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Fire Safety for the Deaf or Hard of Hearing

Wed, Apr 05, 2023

A significant portion of the population consists of individuals who are either Deaf or hard of hearing. In the United States, this amounts to around 40 million people, which is approximately one sixth of the total population. Due to their hearing loss, these individuals may not be able to rely on audible smoke alarms to warn them of a fire. Therefore, it is crucial to ensure that they are aware of alternative options such as flashing or vibrating smoke alarms, and that they have a proper home fire escape plan. Local fire departments should make this information readily available and include outreach efforts to individuals who are Deaf or hard of hearing as part of their regular and ongoing life safety education.

Why are Deaf or Hard of Hearing Persons at Risk?

1.Individuals who experience hearing loss may have difficulty hearing smoke alarms and responding quickly to escape a fire.

2.Most individuals remove their hearing aids or cochlear implants while they sleep, which means they may not hear the smoke alarm.

3.Many Deaf or hard of hearing individuals are not aware of special smoke alarms designed for their needs. These alarms may be too expensive to purchase and install.

4.Smoke alarms marketed for individuals with hearing loss may not meet the minimum standards for brightness or loudness in strobe lights.

5.Depending on the severity of their hearing loss and any additional restrictions, Deaf or hard of hearing individuals may need specialized visual smoke alarms and assistance from family members, caretakers, neighbors, or other sources to protect themselves from fire hazards. All individuals who are Deaf or hard of hearing, whether living alone or with others, should be aware of their vulnerability during a fire and have an escape plan and the necessary equipment to evacuate quickly.

How Do Deaf People Respond to Fire Alarms?

There are smoke alarms designed for the deaf or hard of hearing. They have a strobe light and/or a vibrating pad that can be placed under a pillow and activated when a smoke alarm goes off, and can be interlinked with traditional audible alarms in different locations in the home.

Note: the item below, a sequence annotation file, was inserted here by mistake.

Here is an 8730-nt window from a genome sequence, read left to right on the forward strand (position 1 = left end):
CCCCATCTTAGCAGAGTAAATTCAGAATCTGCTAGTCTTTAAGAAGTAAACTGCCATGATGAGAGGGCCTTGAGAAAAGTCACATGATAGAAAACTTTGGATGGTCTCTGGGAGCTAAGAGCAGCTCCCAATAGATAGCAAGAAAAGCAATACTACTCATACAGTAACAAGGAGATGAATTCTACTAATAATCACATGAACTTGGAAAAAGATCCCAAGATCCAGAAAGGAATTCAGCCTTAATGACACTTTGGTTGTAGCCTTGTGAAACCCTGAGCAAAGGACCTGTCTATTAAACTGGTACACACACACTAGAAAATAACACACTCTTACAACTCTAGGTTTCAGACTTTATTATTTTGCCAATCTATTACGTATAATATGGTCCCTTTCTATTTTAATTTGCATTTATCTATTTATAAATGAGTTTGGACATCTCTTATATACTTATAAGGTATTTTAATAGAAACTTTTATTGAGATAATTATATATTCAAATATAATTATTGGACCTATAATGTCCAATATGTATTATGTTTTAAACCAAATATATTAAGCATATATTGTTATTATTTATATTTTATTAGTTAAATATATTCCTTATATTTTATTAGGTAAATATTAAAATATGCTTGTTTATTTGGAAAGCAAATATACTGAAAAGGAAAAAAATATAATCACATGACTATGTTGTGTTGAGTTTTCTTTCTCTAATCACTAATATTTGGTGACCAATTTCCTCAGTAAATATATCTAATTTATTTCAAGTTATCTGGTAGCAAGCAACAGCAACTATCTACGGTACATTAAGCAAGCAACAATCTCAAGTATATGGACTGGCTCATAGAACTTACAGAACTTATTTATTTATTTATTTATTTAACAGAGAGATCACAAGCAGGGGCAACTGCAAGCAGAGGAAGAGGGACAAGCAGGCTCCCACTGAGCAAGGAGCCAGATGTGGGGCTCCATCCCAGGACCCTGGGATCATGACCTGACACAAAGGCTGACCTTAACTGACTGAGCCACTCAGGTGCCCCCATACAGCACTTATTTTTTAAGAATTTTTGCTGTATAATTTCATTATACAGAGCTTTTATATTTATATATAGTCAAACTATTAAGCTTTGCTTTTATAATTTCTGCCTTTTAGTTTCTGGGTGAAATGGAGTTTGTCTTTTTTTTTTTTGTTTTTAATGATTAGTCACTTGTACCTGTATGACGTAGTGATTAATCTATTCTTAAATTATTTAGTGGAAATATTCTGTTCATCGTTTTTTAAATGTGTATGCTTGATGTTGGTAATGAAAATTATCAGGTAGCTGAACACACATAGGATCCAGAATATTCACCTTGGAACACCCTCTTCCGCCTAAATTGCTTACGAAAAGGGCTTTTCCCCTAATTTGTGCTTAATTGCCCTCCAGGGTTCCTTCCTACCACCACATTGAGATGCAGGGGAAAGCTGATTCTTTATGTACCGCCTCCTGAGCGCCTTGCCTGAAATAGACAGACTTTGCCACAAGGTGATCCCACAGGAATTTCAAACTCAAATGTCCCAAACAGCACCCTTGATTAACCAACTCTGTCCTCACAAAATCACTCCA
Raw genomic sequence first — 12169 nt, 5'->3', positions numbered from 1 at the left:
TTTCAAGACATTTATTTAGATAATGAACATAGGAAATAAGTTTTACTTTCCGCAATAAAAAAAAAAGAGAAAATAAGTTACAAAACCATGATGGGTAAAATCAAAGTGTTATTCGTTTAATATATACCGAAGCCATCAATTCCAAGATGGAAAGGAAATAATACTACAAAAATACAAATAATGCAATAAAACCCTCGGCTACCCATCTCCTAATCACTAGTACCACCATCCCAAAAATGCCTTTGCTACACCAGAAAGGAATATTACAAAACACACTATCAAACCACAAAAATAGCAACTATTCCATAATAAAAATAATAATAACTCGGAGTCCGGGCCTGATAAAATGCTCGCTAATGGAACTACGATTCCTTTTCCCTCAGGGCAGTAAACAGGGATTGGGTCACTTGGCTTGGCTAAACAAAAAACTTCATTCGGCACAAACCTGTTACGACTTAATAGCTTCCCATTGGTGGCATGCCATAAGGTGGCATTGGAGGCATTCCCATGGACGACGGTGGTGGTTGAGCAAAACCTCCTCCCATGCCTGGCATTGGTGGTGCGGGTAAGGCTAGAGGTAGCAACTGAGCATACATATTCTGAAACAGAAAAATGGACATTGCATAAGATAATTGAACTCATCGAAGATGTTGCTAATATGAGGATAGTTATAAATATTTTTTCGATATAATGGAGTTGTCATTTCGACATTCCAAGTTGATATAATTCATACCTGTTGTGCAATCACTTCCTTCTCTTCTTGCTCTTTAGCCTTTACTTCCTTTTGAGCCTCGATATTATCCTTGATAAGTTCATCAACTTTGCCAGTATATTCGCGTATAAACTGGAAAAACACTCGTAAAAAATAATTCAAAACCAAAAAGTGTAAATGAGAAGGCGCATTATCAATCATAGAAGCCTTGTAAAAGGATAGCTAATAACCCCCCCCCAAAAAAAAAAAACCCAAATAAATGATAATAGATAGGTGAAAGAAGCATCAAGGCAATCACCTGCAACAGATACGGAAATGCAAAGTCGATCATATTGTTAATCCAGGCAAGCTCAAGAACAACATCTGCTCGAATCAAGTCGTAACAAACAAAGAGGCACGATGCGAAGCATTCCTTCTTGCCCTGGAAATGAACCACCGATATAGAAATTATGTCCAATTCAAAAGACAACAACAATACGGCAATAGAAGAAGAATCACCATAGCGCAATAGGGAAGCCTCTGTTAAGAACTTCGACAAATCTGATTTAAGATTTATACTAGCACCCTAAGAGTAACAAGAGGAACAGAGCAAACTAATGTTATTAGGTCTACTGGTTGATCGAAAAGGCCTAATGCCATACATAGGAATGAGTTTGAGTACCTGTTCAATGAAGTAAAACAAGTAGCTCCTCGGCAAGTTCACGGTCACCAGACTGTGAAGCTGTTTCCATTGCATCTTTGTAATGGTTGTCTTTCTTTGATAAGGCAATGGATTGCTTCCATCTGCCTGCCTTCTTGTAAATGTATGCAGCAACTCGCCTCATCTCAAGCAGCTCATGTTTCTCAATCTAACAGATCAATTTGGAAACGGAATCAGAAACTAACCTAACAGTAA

Specialist Equipment for the Deaf or Hard of Hearing

For those who are Deaf or hard of hearing and reside alone or with others who share hearing loss, there are specialized smoke alarms available. These alarms use strobe lights and vibrating pads that can be placed under your pillow during nighttime. We offer the fitting of these alarms during a home safety visit.

In case you live in a large or multi-level house and are concerned about not hearing the smoke alarm, you can opt for linked alarms. A qualified electrician can install these alarms, and when one detects a fire, they will all sound the alarm.

Top 5 Fire Safety Devices for People with Hearing Loss

Fires can happen anywhere at any time. In fact, residential fires occur more frequently during the colder months. According to the Federal Emergency Management Agency, 51 percent of house fire deaths occur between 11 p.m. and 7 a.m., when most people are asleep. Because most fire alarms are auditory, people with hearing loss are more vulnerable to the dangers of house fires, especially at night.

Be prepared to learn about the variety of smoke alarms and fire safety equipment available to people with hearing loss.

1. Flash lamp

Strobe light fire alarms are designed to alert the hearing impaired to smoke or carbon monoxide. With a bright and reliable alarm clock, these flashing lights remind people even when they're sleeping. Some strobe light alarms also have different flashing patterns that can distinguish between different warnings. Today, most non-residential fire alarms have lights, and it pays to install them in your home.

2. Vibrating equipment

Bed shakers are a useful tool for people who may not be awakened by a standard audio or visual smoke detector. By connecting the shaker to a traditional fire alarm and placing it under a pillow, when it detects smoke, the shaker vibrates and flashes the word "fire" on the screen. Fire Safety Vibrating tools have saved more than 800 lives, according to the American Red Cross.

The Red Cross has also installed a limited number of dedicated bedside alarms for people who are deaf or hard of hearing. To apply for a free installation, visit

3. sprinkler

Smoke detectors are important, but unfortunately, they do nothing to control fires. A home sprinkler system can either alert you or help extinguish the fire. Not only do they save lives, they also reduce smoke and fire damage to homes.

4. Fire extinguisher

It is advisable to have a personal fire extinguisher on every floor of your home. While most house fires start in the kitchen, having multiple fire extinguishers can eliminate any problems that may result from the fire. Make sure you check each gauge monthly and record your findings. Fire extinguishers should be thoroughly disassembled and inspected inside every six years.

5. Fire blanket

A fire blanket is a safety device that can extinguish early and small fires. They are great items to store in your garage, car or home. A fire blanket not only smoulders small fires, but also wraps itself around them to provide extra protection when trying to escape a burning building.

Whether you're putting out a fire with a fire extinguisher or replacing the battery on your smoke detector, make sure your fire safety equipment is easily accessible. Protect yourself and your home with these fire safety devices. You can read more about hearing AIDS here.

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